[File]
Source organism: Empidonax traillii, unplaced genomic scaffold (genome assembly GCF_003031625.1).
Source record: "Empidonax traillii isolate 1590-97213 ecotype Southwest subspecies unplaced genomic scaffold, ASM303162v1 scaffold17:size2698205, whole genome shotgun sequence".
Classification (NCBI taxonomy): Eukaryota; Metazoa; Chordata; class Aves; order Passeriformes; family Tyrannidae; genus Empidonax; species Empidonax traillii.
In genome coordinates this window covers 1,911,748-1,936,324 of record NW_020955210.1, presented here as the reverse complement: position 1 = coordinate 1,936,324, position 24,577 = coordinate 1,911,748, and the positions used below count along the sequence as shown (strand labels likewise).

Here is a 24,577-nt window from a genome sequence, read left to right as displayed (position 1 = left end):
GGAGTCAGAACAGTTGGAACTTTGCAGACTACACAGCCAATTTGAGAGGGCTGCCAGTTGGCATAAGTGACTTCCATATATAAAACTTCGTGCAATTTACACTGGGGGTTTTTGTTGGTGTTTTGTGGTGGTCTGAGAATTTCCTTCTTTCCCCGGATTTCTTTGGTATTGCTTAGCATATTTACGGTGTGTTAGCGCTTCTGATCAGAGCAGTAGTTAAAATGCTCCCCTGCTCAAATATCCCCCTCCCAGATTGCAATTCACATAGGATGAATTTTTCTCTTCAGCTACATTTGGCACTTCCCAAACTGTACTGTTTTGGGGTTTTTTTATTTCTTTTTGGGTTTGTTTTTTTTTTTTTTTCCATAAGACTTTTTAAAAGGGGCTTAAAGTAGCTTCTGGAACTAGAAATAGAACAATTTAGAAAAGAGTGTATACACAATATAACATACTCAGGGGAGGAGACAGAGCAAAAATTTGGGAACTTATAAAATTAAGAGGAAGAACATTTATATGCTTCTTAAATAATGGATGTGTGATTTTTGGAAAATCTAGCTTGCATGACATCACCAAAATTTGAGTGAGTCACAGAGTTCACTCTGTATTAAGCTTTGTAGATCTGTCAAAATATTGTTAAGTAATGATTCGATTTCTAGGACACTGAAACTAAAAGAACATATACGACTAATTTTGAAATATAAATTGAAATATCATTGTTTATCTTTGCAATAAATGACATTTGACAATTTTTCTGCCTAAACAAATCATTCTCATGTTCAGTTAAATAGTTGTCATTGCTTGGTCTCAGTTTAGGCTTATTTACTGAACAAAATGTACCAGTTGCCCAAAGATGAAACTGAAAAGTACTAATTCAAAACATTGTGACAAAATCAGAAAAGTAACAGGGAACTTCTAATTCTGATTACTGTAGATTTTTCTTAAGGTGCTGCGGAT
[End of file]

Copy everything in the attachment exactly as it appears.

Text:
Source organism: Empidonax traillii, unplaced genomic scaffold (genome assembly GCF_003031625.1).
Source record: "Empidonax traillii isolate 1590-97213 ecotype Southwest subspecies unplaced genomic scaffold, ASM303162v1 scaffold17:size2698205, whole genome shotgun sequence".
Classification (NCBI taxonomy): Eukaryota; Metazoa; Chordata; class Aves; order Passeriformes; family Tyrannidae; genus Empidonax; species Empidonax traillii.
In genome coordinates this window covers 1,911,748-1,936,324 of record NW_020955210.1, presented here as the reverse complement: position 1 = coordinate 1,936,324, position 24,577 = coordinate 1,911,748, and the positions used below count along the sequence as shown (strand labels likewise).

Here is a 24,577-nt window from a genome sequence, read left to right as displayed (position 1 = left end):
GGAGTCAGAACAGTTGGAACTTTGCAGACTACACAGCCAATTTGAGAGGGCTGCCAGTTGGCATAAGTGACTTCCATATATAAAACTTCGTGCAATTTACACTGGGGGTTTTTGTTGGTGTTTTGTGGTGGTCTGAGAATTTCCTTCTTTCCCCGGATTTCTTTGGTATTGCTTAGCATATTTACGGTGTGTTAGCGCTTCTGATCAGAGCAGTAGTTAAAATGCTCCCCTGCTCAAATATCCCCCTCCCAGATTGCAATTCACATAGGATGAATTTTTCTCTTCAGCTACATTTGGCACTTCCCAAACTGTACTGTTTTGGGGTTTTTTTATTTCTTTTTGGGTTTGTTTTTTTTTTTTTTTCCATAAGACTTTTTAAAAGGGGCTTAAAGTAGCTTCTGGAACTAGAAATAGAACAATTTAGAAAAGAGTGTATACACAATATAACATACTCAGGGGAGGAGACAGAGCAAAAATTTGGGAACTTATAAAATTAAGAGGAAGAACATTTATATGCTTCTTAAATAATGGATGTGTGATTTTTGGAAAATCTAGCTTGCATGACATCACCAAAATTTGAGTGAGTCACAGAGTTCACTCTGTATTAAGCTTTGTAGATCTGTCAAAATATTGTTAAGTAATGATTCGATTTCTAGGACACTGAAACTAAAAGAACATATACGACTAATTTTGAAATATAAATTGAAATATCATTGTTTATCTTTGCAATAAATGACATTTGACAATTTTTCTGCCTAAACAAATCATTCTCATGTTCAGTTAAATAGTTGTCATTGCTTGGTCTCAGTTTAGGCTTATTTACTGAACAAAATGTACCAGTTGCCCAAAGATGAAACTGAAAAGTACTAATTCAAAACATTGTGACAAAATCAGAAAAGTAACAGGGAACTTCTAATTCTGATTACTGTAGATTTTTCTTAAGGTGCTGCGGAT